Posts Tagged ‘students’

TAD JOY

Do you know what today is? No, not just May 7. It’s TEACHER APPRECIATE DAY 2013!

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When I say “Favorite Teacher,” who comes to your mind? For me the answer is easy–Mrs. Ligdon, a teacher I had way back in elementary school in Macon, Georgia. She taught me to value myself, and to do the Mexican Hat Dance. Here’s a link to a post about her (and all good teachers): Balcony and Basement Teachers

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I challenge you today (or this week) to call or email or send a card to a teacher. Tell her or him you value their work.

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“I like a teacher who gives you something to take home to think about besides homework.”

~Lily Tomlin as “Edith Ann”

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NealNotes on Neal’s KeyNote

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I had a great time at Friday’s Student Success in Writing Conference here in Savannah.  And I delivered the Keynote Address!

Here’s the blurb from the conference website:

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“Teaching Life: the Heart, the Art”

 Dr. Neal Saye.  Associate Professor Emeritus of Writing and Linguistics Georgia Southern University.  Adjunct Professor, Savannah College of Art & Design

Chair or co-chair of the Student Success conference for much of its 14-year history, Neal was also a key member of its founding committee. He reported on these experiences in “Pearls and Perils of Starting a Conference” (co-presented with Mary Marwitz and Michael Mills) at a Popular Culture Association in the South in Jacksonville, Florida. He brought the same dedication to running this conference as he did to his teaching philosophy. A dedicated blogger, Neal posted to his Facebook and WordPress sites: “My passion in life is learning about/exploring/playing with the subjects of joy and happiness. For the past five years or so, I have used this subject to inform my pedagogy and my day-to-day classroom assignments and activities. What has happened is that teaching about happiness has made me (and I hope my students) happier. Thus my passion spilled over into my teaching, which came rushing back into my life.”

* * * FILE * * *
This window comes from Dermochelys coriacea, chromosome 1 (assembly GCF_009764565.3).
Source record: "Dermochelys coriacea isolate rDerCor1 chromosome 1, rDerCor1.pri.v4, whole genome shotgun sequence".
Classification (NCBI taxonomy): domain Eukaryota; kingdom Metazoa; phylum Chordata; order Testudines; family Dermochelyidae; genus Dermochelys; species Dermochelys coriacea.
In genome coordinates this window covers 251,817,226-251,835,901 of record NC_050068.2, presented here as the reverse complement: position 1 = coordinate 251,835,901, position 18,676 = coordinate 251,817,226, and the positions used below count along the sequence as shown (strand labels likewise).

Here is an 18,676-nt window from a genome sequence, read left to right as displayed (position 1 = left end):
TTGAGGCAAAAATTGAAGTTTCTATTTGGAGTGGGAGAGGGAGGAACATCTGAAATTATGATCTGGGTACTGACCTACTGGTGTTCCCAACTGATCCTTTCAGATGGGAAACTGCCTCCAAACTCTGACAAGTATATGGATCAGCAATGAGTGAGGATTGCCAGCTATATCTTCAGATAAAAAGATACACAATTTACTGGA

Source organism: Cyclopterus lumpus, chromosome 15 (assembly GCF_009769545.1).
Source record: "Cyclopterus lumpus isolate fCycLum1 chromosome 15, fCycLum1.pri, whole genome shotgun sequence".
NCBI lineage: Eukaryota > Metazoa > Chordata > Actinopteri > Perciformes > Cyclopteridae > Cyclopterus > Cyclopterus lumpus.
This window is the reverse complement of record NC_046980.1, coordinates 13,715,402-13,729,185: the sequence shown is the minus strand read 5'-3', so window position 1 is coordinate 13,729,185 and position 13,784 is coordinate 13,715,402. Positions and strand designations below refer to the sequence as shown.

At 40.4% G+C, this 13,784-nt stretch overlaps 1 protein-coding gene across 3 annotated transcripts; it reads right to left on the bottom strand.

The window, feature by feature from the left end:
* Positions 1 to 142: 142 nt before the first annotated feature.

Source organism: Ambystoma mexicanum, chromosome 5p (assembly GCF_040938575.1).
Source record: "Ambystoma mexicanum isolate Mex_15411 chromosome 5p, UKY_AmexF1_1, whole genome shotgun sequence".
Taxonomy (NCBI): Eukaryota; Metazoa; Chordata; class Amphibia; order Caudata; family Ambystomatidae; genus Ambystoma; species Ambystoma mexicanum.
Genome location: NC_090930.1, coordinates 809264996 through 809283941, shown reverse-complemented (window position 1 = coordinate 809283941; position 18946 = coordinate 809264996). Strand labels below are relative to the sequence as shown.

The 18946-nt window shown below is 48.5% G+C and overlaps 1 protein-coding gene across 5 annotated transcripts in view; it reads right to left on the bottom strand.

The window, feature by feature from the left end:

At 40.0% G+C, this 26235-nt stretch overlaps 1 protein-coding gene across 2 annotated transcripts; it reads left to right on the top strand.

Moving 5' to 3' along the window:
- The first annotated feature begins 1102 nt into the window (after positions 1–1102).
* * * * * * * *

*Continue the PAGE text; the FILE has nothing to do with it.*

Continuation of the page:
Now an associate professor emeritus after 24 years of teaching writing at Georgia Southern University, Neal has returned to academia as an adjunct professor for the Savannah College of Art & Design. In addition to his well deserved emeritus designation, Neal’s honors and awards include Georgia Southern University Professor of the Year, 2010 and 1993; Dorothy Smith Golden Award for Teaching Excellence, Writing and Linguistics Department, 2003; Georgia Southern University Award for Excellence in Contributions to Instruction, 2001; “Most Approachable Professor” Award, Success-In-U Program, 1994; and “Funniest Professor” Award, Success-In-U Program, 1993. Neal earned his Ed.D. in Curriculum Studies/Cultural Studies in 2002. After earning dual B.S. degrees in English and Biology from Berry College, Neal came to Georgia Southern to earn his M.A. in English Language and Literature.

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Here I am at the podium about two seconds after being introduced:

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Kidding.  I actually loved all 35 minutes of it!  The audience was attentive, fun and laughed and ooohed at all the right places.  I used loads of technology with videos, pics and graphics–which all flowed seamlessly.  I’ll post the text of the talk a bit later (in case anyone’s interested) when I clean it up a bit for publishing.  For now here are some photos.

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The conference was held at the beautiful Coastal Georgia Center.

Here’s what I wore.  Up to the last minute, I was trying to decide between hip or plain ole.

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I know.  Probably too much.  But I wore a jacket over it.  But that eyeball kept looking out at people.

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(Armani, borrowed from son-in-law.)

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I loved catching up with former Georgia Southern colleagues.  Here I am with good buddy Mary Marwitz, who introduced me:

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(Isn’t that a cool scarf?)  And with Interim Writing and Linguistics Department Chair Phyllis Dallas:

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Interim Dean of the College of Liberal Arts and Social Sciences Curtis Ricker (and fellow grandfather):

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Chatting with J. Marie Lutz from Continuing Education and fellow GSU retiree Nancy Dessommes: